"The car companies are very worried," she said.
Gloria Berquist, vice president of the Alliance of Automobile Manufacturers, said the alliance is aware that the share of teens and young adults obtaining driver licenses is dropping, although the association hasn't seen the research on the gender differences.
"Some research has shown that young adults today connect with their friends through their smartphones, but at some point younger consumers still need to get from here to there, and a car is still a priority where public transportation is unavailable or limited," she said. "This is especially true for younger adults when they enter the workforce."
(Source: USA Today, 11/13/12)
||Hunting for Luxury Car Buyers
At Mercedes-Benz of Novi in suburban Detroit, cars in the showroom are wearing big blue bows, and sales manager Mike Dega is gearing up for a record run of holiday-season sales.
"It's started right now," Mr. Dega says. "We've got a full court push."
Luxury brands have traditionally used the final weeks of the year to clear out last year's inventory, while stirring up interest for new models. This year, car buyers can expect more and earlier deals.
The competition between makers is particularly fierce as the two leading German brands, Mercedes-Benz and BMW, vie for bragging rights as the No. 1 luxury brand in the U.S. market. BMW is looking to wrest back the crown it held last year. It has sold nearly 213,000 cars and SUVs year to date, and trails Mercedes by less than 2,800 vehicles.
Both have been rolling out aggressive year-end sales "events" well ahead of the traditional Thanksgiving weekend start.
So confident is BMW in its U.S. market that it is diverting more than 5,000 vehicles from slower-selling European and Asian markets -- including popular all-wheel-drive 3 series sedans. To move all that metal, the German manufacturer is offering discounts of up to $3,500 or more, with additional discounts aimed at retaining existing customers, dealers say.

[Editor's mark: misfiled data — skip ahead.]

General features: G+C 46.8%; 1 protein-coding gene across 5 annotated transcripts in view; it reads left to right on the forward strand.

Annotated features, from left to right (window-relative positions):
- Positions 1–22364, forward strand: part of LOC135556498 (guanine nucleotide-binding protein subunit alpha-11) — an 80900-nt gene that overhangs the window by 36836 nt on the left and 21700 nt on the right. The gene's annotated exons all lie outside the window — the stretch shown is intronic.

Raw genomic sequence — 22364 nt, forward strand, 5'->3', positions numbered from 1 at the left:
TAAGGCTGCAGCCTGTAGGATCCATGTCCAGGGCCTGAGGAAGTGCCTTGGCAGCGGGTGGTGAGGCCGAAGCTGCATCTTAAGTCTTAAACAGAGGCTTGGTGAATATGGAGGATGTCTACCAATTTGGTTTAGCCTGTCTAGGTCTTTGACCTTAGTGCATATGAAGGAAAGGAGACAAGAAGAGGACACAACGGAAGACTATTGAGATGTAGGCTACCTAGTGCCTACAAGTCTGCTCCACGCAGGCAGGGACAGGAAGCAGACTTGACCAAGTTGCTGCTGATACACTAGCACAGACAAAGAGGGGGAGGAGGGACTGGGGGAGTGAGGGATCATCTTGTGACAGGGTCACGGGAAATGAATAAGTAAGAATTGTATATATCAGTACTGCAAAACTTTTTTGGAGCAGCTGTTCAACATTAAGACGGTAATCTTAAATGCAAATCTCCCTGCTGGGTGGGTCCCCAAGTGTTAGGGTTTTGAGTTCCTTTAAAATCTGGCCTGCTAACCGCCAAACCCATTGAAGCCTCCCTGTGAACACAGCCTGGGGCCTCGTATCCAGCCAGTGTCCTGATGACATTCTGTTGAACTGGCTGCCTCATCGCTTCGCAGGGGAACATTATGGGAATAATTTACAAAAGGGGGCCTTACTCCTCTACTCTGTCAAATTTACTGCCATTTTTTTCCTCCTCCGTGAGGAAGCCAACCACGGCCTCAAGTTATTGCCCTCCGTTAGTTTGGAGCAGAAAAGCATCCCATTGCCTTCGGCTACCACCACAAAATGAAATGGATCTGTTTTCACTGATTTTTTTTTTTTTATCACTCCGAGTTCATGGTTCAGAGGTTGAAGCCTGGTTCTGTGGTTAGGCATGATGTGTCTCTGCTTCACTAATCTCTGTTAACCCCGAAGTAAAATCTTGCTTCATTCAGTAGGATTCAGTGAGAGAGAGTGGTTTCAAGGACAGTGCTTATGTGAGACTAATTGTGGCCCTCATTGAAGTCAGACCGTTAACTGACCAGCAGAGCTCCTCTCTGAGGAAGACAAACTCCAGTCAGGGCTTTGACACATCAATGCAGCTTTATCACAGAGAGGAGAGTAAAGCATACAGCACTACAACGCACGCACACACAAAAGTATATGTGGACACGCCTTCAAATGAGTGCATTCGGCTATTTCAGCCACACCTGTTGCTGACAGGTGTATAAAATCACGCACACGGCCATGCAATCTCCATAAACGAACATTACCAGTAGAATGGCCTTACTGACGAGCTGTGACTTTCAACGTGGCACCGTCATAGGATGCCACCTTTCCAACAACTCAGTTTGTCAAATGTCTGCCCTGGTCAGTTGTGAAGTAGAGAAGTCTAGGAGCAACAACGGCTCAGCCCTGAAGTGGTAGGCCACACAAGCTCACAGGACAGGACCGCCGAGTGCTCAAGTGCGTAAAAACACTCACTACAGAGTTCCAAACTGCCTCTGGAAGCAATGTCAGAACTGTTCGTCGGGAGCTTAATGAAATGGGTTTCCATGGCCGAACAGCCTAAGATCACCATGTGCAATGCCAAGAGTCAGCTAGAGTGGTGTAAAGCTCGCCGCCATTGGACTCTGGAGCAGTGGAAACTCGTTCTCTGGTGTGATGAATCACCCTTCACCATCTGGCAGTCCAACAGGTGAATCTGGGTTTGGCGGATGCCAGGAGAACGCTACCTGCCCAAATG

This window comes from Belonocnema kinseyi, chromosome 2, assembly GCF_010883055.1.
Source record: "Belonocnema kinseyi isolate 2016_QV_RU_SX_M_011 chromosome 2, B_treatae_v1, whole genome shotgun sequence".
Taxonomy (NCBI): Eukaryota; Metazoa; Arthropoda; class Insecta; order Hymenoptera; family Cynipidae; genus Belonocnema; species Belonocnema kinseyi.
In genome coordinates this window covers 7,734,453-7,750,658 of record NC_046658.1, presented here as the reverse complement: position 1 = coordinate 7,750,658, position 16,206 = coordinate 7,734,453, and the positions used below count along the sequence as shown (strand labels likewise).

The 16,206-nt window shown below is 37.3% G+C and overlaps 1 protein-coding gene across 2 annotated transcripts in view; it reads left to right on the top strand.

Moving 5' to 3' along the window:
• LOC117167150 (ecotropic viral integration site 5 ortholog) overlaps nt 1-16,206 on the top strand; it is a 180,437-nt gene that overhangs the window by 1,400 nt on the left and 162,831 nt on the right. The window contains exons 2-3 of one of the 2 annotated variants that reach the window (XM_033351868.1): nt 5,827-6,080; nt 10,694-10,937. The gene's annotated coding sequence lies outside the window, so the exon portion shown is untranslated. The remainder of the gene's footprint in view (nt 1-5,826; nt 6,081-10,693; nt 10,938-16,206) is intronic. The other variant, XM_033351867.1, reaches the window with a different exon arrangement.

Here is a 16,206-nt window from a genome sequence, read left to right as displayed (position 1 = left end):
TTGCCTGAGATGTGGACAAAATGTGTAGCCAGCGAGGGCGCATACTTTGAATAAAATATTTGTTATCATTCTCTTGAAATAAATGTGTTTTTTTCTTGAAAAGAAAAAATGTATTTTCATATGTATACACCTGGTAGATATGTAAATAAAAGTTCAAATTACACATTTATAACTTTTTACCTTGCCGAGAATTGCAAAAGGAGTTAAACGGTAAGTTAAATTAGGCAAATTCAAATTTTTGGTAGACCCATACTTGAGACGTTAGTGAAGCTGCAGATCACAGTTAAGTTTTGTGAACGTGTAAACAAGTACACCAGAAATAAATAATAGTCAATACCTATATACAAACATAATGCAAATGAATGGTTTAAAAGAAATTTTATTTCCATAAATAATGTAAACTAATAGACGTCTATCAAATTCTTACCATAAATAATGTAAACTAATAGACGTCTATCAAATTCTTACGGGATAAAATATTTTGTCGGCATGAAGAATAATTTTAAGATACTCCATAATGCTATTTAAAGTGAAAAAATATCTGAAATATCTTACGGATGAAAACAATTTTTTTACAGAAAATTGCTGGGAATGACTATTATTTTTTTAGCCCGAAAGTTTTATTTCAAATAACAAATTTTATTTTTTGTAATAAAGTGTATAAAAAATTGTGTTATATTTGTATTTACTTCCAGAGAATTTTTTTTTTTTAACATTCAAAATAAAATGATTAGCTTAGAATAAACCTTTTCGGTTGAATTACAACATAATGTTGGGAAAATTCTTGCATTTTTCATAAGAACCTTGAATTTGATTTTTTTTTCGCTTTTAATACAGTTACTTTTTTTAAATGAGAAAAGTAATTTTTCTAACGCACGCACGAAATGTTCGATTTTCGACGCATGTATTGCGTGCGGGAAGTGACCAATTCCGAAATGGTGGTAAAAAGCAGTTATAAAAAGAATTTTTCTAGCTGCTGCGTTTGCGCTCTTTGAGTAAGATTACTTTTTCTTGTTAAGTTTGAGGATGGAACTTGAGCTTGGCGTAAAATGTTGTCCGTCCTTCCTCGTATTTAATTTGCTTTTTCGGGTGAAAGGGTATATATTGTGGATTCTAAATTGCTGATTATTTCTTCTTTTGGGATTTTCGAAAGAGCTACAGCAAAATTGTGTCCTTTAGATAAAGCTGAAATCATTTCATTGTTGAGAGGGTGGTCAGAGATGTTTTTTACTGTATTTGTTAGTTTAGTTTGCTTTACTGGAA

Mercedes is countering with similar discounts aimed at keeping customers in the fold, along with deals they hope will prod people to switch from rival brands. Mercedes is also allowing drivers of leased cars to get out of their contracts up to five months early if they agree to take a new vehicle.
Other high-end car makers are joining the fray. Volkswagen AG's Audi brand isn't buying out leases early as part of its "Season of Audi" promotion. But the company says it will waive buyers' first-month payment and security deposit. It is also offering discounted leases or finance rates as low as 1.9% for several of its high-volume models. For example, Audi is now advertising a 2013 A6 model with its Quattro all wheel drive system -- list price $50,045 -- for $559 a month, with $3,690 down.
Toyota Motor Corp.'s Lexus brand, which gets credit for turbo charging the luxury-car holiday sell-a-thon concept in the late 1990s, plans to launch its annual "December to Remember" sales push around Thanksgiving. Lexus typically makes its high-volume RX utility vehicle the centerpiece of its sales.
Car shoppers will see so-called "loyalty" and "conquest" discounts in this year's holiday sales campaigns. These deals essentially reward consumers for shopping the competition, even if they intend to stay with the brand they already drive. For example, a customer who owns a Mercedes could get an additional $750 discount for agreeing to buy or lease another. If the same owner went to a BMW showroom, he or she would likely be offered a similar amount to switch teams.
About 20% of shoppers on Edmunds.com who looked at a Mercedes C-Class during the last week of October also looked at a BMW 3 Series, according to data from the site. Among those considering the 3-series, 10% looked at a C-Class, and 10% looked at the Audi A4.
Dealers say discounts specifically tied to retaining existing customers have an impact. "It gives us something else to discuss, to look at a customer and let them know they are special to us," says Robert Camastro, owner of Mercedes of Danbury, CT.
The loyalty and conquest discounts vary by model and brand. Some Audi dealers are advertising discounts of up to $2,500 if you are trading in a rival luxury brand.
Lincoln, a brand of Ford Motor Co., is offering no-money-down lease deals on its MKX sport utility. Cadillac's deals vary, but the brand is offering no-money-down, $399-a-month leases on its just-launched ATS model, which is designed to compete with the 3 series and Mercedes C Class.
Chase Hawkins, Cadillac's vice president of sales, says the GM brand has two major selling drives a year -- during summer and the last two months of the year. The deals are better now, he says.
Luxury car makers and dealers are putting extra effort into this year-end sales drive in part because they are more confident than they have been in several years that consumers will respond.